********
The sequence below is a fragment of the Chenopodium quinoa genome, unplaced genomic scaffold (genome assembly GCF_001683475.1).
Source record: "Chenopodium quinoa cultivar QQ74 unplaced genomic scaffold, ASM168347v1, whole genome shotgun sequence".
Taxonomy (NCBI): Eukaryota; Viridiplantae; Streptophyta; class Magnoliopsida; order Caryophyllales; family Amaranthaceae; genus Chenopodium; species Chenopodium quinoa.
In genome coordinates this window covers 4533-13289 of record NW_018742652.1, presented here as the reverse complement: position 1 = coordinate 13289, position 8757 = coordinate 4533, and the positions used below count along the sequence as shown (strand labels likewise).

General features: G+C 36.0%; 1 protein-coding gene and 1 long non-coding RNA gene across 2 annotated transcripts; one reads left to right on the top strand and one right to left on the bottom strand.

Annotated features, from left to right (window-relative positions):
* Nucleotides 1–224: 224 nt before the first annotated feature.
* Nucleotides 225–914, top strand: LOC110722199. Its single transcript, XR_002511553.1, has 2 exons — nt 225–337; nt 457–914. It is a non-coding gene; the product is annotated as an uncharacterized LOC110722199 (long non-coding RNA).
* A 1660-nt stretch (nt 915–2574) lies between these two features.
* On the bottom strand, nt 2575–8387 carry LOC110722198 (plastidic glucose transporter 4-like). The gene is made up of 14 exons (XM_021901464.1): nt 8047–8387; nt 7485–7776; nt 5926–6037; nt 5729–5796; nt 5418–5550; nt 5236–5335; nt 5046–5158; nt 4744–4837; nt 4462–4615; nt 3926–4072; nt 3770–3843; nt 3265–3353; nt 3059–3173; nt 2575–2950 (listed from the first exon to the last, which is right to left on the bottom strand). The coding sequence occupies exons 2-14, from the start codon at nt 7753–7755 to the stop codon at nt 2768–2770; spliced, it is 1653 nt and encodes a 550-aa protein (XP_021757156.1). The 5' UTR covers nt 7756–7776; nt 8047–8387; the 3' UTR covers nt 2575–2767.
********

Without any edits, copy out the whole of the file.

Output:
The sequence below is a fragment of the Chenopodium quinoa genome, unplaced genomic scaffold (genome assembly GCF_001683475.1).
Source record: "Chenopodium quinoa cultivar QQ74 unplaced genomic scaffold, ASM168347v1, whole genome shotgun sequence".
Taxonomy (NCBI): Eukaryota; Viridiplantae; Streptophyta; class Magnoliopsida; order Caryophyllales; family Amaranthaceae; genus Chenopodium; species Chenopodium quinoa.
In genome coordinates this window covers 4533-13289 of record NW_018742652.1, presented here as the reverse complement: position 1 = coordinate 13289, position 8757 = coordinate 4533, and the positions used below count along the sequence as shown (strand labels likewise).

General features: G+C 36.0%; 1 protein-coding gene and 1 long non-coding RNA gene across 2 annotated transcripts; one reads left to right on the top strand and one right to left on the bottom strand.

Annotated features, from left to right (window-relative positions):
* Nucleotides 1–224: 224 nt before the first annotated feature.
* Nucleotides 225–914, top strand: LOC110722199. Its single transcript, XR_002511553.1, has 2 exons — nt 225–337; nt 457–914. It is a non-coding gene; the product is annotated as an uncharacterized LOC110722199 (long non-coding RNA).
* A 1660-nt stretch (nt 915–2574) lies between these two features.
* On the bottom strand, nt 2575–8387 carry LOC110722198 (plastidic glucose transporter 4-like). The gene is made up of 14 exons (XM_021901464.1): nt 8047–8387; nt 7485–7776; nt 5926–6037; nt 5729–5796; nt 5418–5550; nt 5236–5335; nt 5046–5158; nt 4744–4837; nt 4462–4615; nt 3926–4072; nt 3770–3843; nt 3265–3353; nt 3059–3173; nt 2575–2950 (listed from the first exon to the last, which is right to left on the bottom strand). The coding sequence occupies exons 2-14, from the start codon at nt 7753–7755 to the stop codon at nt 2768–2770; spliced, it is 1653 nt and encodes a 550-aa protein (XP_021757156.1). The 5' UTR covers nt 7756–7776; nt 8047–8387; the 3' UTR covers nt 2575–2767.